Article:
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Israeli military says it failed to protect Gaza border town on Oct. 7


The Israeli military Thursday released the results of its first internal probe into the Hamas attacks on Oct. 7, admitting to major failings in the defense of Kibbutz Beeri, a hard-hit town on the Gaza border, but falling short of holding individual commanders to account and leaving key questions unanswered.

The report said that “severe mistakes and errors” were made in the army response as Hamas overran the community. The army was underprepared, it said, and did not always prioritize civilian lives. The report detailed how in the afternoon, Israel Defense Forces units waited outside the kibbutz even as residents were killed. It blamed a lack of command and control and multiple points of fighting.

Military officials presented the findings to the surviving members of the community at the Dead Sea resort they now call home. A total of 101 people died in Beeri — a 10th of the population — as Hamas fighters from Gaza broke through Israel’s high-tech border fence and took military units by surprise.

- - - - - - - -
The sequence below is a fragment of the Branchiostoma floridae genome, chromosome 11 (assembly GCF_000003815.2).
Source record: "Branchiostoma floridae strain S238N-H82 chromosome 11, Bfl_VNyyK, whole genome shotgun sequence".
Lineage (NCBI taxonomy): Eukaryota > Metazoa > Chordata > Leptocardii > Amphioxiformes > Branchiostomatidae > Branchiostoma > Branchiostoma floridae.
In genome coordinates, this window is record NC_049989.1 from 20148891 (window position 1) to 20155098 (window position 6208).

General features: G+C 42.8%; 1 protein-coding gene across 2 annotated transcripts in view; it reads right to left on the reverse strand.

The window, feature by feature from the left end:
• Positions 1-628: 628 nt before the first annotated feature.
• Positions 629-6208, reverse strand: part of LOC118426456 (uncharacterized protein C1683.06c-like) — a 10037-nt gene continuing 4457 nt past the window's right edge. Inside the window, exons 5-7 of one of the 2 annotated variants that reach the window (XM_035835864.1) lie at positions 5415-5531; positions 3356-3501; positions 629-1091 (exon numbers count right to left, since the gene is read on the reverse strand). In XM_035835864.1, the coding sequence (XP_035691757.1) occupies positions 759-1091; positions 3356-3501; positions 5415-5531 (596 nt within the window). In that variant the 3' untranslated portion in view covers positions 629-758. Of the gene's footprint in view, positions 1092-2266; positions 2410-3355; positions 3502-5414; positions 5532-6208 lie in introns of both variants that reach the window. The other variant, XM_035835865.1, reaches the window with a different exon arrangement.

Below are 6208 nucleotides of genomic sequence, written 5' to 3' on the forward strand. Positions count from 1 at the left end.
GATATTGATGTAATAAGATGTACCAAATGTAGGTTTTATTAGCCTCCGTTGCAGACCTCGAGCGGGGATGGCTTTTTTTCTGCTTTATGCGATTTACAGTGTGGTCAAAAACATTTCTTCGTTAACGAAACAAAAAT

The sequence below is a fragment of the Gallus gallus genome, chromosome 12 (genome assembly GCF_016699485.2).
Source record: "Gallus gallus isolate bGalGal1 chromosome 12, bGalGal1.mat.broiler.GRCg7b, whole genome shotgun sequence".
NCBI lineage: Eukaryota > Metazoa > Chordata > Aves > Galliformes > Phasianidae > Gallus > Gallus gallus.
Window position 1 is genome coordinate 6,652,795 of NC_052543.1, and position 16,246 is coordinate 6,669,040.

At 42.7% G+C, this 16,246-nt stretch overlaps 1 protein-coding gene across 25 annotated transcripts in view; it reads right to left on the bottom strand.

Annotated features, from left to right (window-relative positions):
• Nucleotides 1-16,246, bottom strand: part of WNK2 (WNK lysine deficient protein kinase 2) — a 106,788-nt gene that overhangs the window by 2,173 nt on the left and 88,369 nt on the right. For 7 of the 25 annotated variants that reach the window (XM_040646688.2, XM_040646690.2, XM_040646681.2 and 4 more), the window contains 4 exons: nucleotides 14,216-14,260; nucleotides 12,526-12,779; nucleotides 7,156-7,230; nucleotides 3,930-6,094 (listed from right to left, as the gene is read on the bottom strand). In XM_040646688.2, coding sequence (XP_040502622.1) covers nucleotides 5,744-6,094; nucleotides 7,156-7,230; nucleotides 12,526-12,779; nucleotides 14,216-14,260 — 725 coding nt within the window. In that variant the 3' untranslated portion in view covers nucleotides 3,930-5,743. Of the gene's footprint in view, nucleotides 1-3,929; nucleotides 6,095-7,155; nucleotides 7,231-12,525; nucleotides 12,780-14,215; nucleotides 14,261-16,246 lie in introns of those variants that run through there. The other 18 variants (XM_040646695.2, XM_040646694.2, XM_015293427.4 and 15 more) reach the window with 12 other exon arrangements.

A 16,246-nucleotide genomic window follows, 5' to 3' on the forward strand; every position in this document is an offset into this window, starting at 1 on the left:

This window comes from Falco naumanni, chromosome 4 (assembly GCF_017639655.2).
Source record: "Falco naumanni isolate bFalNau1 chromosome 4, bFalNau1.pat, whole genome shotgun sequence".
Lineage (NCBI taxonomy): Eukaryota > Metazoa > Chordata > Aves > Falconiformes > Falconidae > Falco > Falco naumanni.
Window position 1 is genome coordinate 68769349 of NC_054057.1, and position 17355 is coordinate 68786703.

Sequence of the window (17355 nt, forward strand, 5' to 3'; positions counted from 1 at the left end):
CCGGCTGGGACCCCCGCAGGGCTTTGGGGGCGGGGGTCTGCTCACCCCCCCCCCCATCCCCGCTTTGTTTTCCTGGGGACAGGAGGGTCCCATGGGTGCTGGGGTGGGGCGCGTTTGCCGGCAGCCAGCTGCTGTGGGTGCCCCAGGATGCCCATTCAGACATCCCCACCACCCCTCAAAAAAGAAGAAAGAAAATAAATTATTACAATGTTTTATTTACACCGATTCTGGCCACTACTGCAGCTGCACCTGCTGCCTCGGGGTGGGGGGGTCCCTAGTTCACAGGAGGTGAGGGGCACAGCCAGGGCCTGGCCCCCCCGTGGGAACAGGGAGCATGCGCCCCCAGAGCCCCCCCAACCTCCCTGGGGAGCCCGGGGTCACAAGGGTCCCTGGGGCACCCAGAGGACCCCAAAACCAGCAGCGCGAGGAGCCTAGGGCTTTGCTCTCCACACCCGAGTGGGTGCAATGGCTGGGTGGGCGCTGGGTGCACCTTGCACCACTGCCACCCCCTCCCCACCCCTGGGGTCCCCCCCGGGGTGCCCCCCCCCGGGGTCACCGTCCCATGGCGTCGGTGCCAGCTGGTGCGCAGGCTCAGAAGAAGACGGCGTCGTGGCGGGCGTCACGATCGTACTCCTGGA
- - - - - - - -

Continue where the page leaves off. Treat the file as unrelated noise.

Dozens more were taken hostage, 11 of whom have yet to be released.

Up and down the border, outgunned community guards and residents were left fighting virtually alone.

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“We failed to protect the kibbutz,” Rear Adm. Daniel Hagari, an Israel Defense Forces spokesman, conceded as he spoke to residents, according to Israeli press reports. He noted that the IDF probe fell short of a wider independent commission of inquiry that he said “should be established.”

Nine months after the attack, there is increasing public pressure for accountability over the historic collapse in security that enabled Hamas-led militants to rampage into Israeli communities bordering the Gaza Strip. So far, only a smattering of security leaders have resigned, and the prospect of culpability among the political echelons appears even more distant.

Prime Minister Benjamin Netanyahu has repeatedly rejected establishing an independent commission while Israel is at war. The IDF’s internal investigations are unlikely to go far in assuaging public demands, and there is deep skepticism over the army’s ability to investigate itself.